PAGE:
On December 23, 2014, 81 people were killed by the alleged Songbijit
faction of the National Democratic Front of Bodoland, or NDFB(S), targeting
adivasi settlers brought here 150 years ago by the British for tea cultivation.
The brutal killings led to protests by the adivasis on December 24. These quickly turned violent across Kokrajhar, Sonitpur and Udalgudi districts. Several Bodo villages across the affected districts were torched. As a reaction, wherever adivasis had fled their villages fearing for their lives, the Bodos in turn torched those villages. This rioting and arson led to the displacement of about three lakh people across the three districts of Assam. They’re now in limbo, in makeshift relief camps in schools and farms.
Encroachment by adivasis and Bodos along the reserve forest areas at the foothills of Lungsung, Ultapani and Biswanath Chariali is suggested as one of the triggers for the violence. Ranjan Daimary, founding chief of the NDFB group—who was extradited from Bangladesh in 2012—said I. K Songbijit who runs the NDFB(S), turned to armed struggle on being pressured by the Nationalist Socialist Council of Nagaland (K) in his absence.
The adivasis along the forest areas are also alleged to be police informants. Songbijit’s uncle and aunt were nabbed by the Sonitpur police a few days before the incident with a large haul of arms. On December 21, two senior leaders of the NDFB(S) group were killed in a police encounter. A Nepali headman in Saralpara also adds that the NDFB(S) had increased the collection money— ₹1,000 per family per annum. Everyone paid, except the adivasis.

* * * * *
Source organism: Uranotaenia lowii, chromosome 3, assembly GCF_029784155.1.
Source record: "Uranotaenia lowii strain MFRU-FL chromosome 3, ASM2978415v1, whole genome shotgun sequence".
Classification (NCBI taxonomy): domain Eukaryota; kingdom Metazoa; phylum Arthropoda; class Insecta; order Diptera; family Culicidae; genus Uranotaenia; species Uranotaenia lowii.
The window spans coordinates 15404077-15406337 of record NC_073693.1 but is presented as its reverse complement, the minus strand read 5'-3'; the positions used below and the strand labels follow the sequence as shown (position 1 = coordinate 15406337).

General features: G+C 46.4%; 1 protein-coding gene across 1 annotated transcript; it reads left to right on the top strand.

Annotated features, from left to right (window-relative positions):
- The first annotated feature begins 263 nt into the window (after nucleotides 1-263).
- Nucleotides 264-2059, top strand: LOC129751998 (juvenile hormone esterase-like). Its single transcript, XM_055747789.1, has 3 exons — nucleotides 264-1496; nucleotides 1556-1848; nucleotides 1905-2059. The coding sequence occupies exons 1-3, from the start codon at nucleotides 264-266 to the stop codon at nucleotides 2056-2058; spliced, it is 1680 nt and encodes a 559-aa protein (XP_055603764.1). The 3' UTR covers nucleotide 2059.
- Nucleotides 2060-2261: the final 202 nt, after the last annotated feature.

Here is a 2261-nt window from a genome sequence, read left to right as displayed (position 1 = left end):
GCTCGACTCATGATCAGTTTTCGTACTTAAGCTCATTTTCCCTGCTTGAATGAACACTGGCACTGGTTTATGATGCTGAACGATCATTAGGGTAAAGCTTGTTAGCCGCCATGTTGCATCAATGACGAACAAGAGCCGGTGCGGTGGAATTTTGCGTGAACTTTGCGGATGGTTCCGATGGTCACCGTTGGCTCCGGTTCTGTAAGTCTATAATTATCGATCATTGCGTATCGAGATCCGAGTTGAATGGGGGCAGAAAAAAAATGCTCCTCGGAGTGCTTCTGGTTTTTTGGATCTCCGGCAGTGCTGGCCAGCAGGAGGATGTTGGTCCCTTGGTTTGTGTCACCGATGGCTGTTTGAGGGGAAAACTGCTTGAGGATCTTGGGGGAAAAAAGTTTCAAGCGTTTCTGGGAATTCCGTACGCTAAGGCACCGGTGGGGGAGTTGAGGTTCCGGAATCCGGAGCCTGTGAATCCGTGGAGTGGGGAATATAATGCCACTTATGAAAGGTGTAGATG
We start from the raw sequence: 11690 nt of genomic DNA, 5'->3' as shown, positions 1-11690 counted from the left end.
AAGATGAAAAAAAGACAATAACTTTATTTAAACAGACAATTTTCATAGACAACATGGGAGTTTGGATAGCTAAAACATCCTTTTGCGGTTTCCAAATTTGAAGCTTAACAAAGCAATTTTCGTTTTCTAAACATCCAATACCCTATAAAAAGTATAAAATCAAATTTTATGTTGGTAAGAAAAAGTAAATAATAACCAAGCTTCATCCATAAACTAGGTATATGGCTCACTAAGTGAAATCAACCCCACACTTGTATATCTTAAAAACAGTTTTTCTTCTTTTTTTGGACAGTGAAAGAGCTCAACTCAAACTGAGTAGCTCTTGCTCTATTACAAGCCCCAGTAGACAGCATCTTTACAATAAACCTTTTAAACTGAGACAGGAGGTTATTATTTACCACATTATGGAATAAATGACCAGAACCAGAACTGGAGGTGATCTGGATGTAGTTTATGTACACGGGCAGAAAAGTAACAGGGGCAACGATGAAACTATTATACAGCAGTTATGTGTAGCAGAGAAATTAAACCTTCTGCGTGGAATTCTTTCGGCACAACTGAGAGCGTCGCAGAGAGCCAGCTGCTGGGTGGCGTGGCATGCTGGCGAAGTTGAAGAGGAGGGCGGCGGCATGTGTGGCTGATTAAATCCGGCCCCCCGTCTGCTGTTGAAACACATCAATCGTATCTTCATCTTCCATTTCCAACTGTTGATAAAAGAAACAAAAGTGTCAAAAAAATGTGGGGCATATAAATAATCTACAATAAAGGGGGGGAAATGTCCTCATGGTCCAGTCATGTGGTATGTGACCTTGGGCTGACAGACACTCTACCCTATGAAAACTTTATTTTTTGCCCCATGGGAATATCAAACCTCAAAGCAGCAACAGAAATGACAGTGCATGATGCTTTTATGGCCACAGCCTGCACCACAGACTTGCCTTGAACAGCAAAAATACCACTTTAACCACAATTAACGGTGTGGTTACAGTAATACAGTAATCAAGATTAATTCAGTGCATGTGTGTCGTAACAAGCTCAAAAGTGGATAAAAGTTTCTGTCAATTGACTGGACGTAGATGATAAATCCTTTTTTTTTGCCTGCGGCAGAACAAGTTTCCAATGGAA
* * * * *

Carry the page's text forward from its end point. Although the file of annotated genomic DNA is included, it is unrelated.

With the April 2015 Bodoland Territorial Council election approaching, political motives behind these attacks also cannot be ruled out.
Daniel Tudu, 21, from Fubari, Biswanath Chariali, lost his parents, and his wife Lulibabasi lost her brothers, aged two and seven.“This is the bullet, that took my mother’s life,” he says. “I deserve an answer.”
At 4.30 p.m. on December 23, men wearing camouflage fatigues came to Charan Kisku’s house in Biswanath Chariali. They gunned down his daughter Minoti Soren (25) and her three children—Lokhi (7), Buddhilal (6), and Charan (5)—outside the house. Charan hid in the house after hearing the gunshots and then ran into the forest area to escape.
A handwritten piece of paper from one of the burnt Bodo homes which supposedly gave shelter to NDFB(S) militants in Biswanath Chariali.
A cycle and other remains in a house in Alokjhar village, Kokrajhar, where a Bodo man died from burn injuries. The body was found two days later.
Podomi Moshahari from Bahadur Adarsho village at a makeshift relief camp at Sijulauri, Udalgudi, which houses 40 families and 93 inmates near the burnt village. They have been waiting for relief since January 4. The state government has not told them about quantum of relief and compensation, and no one has visited them since December 26.
Bodo Women at Jambuguri relief camp, Kokrajhar, cook supper.
Umesh Daimary, a weaver, at his burnt home in Kokrajhar. On December 24, the villagers saw aspanasis armed with bows and arrows 300 metres away and ran into the forest, where they remain. They come back during the day to look after their fields. There is no army presence in the area and they are afraid to resettle in the village.
Aspanasis dig a hole to make temporary toilets near Paanbaari relief camp in Kokrajhar. The camp houses over 6,000 people.
On December 24, aspanasi protestors set fire to an alleged NDFB camp in Biswanath Chariali to avenge the killings. Neighbours say they often saw men in army fatigues spend time here.